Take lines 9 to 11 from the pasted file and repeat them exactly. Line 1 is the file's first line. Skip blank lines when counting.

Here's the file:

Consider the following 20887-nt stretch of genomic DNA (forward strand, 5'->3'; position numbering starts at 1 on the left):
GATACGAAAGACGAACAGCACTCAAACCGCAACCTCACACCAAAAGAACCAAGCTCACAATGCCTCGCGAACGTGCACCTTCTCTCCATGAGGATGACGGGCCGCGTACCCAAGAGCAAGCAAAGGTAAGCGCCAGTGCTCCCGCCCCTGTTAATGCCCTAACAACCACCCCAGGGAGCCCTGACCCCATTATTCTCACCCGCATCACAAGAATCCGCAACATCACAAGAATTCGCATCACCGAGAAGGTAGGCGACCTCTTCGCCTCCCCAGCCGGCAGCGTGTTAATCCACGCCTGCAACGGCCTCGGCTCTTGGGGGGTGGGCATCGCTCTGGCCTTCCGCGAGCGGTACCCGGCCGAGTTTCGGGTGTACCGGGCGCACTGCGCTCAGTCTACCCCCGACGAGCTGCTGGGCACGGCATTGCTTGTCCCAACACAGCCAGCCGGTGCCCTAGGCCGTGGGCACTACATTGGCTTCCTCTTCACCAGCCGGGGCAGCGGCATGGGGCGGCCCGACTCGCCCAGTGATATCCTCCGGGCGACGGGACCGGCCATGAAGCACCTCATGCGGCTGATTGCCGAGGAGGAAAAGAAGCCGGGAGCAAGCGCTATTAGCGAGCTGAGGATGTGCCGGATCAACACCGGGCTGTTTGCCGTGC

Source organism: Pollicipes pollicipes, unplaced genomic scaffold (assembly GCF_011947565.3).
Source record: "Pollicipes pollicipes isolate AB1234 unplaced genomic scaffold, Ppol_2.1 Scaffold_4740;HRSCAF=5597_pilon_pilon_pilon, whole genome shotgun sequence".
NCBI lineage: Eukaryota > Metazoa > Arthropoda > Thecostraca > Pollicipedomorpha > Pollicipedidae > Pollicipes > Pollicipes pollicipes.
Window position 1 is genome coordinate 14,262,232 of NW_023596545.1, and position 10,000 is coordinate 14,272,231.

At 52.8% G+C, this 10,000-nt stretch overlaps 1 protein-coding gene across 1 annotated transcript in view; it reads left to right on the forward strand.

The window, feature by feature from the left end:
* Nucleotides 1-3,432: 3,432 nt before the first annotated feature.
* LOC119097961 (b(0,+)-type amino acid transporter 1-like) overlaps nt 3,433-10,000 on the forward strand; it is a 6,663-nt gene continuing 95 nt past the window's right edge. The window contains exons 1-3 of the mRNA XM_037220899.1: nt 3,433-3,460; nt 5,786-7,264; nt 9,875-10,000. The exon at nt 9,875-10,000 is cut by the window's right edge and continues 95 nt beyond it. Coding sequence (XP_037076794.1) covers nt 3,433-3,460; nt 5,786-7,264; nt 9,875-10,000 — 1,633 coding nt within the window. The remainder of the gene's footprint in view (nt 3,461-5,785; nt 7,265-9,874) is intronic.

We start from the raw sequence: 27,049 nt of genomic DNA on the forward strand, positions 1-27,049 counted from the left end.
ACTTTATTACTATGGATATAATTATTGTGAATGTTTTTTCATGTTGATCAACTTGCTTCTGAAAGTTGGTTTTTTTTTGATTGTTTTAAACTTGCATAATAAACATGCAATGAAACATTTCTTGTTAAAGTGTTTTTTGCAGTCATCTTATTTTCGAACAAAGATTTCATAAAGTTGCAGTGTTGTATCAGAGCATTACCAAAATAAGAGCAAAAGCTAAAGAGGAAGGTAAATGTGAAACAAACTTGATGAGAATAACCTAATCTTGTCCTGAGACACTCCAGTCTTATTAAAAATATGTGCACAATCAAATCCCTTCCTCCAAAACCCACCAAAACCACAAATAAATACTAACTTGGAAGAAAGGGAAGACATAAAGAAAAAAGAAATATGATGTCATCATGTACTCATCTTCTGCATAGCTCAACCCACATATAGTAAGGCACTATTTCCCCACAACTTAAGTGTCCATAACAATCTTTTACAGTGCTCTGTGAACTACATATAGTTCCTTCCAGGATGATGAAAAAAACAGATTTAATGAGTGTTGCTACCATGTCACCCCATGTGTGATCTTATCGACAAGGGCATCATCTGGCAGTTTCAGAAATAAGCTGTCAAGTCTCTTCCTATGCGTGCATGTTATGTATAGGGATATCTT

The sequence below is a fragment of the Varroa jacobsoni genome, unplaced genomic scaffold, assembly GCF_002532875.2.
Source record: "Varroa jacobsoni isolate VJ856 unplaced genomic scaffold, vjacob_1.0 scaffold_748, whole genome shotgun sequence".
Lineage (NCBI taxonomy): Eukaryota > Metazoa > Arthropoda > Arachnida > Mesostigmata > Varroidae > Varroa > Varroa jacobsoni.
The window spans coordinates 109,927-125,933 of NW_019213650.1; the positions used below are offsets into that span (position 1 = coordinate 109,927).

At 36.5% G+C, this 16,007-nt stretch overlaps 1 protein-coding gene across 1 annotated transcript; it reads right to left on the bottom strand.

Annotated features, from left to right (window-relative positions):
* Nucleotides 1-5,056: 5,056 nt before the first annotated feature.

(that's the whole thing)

* Nucleotides 1-3,432: 3,432 nt before the first annotated feature.
* LOC119097961 (b(0,+)-type amino acid transporter 1-like) overlaps nt 3,433-10,000 on the forward strand; it is a 6,663-nt gene continuing 95 nt past the window's right edge. The window contains exons 1-3 of the mRNA XM_037220899.1: nt 3,433-3,460; nt 5,786-7,264; nt 9,875-10,000. The exon at nt 9,875-10,000 is cut by the window's right edge and continues 95 nt beyond it. Coding sequence (XP_037076794.1) covers nt 3,433-3,460; nt 5,786-7,264; nt 9,875-10,000 — 1,633 coding nt within the window. The remainder of the gene's footprint in view (nt 3,461-5,785; nt 7,265-9,874) is intronic.

We start from the raw sequence: 27,049 nt of genomic DNA on the forward strand, positions 1-27,049 counted from the left end.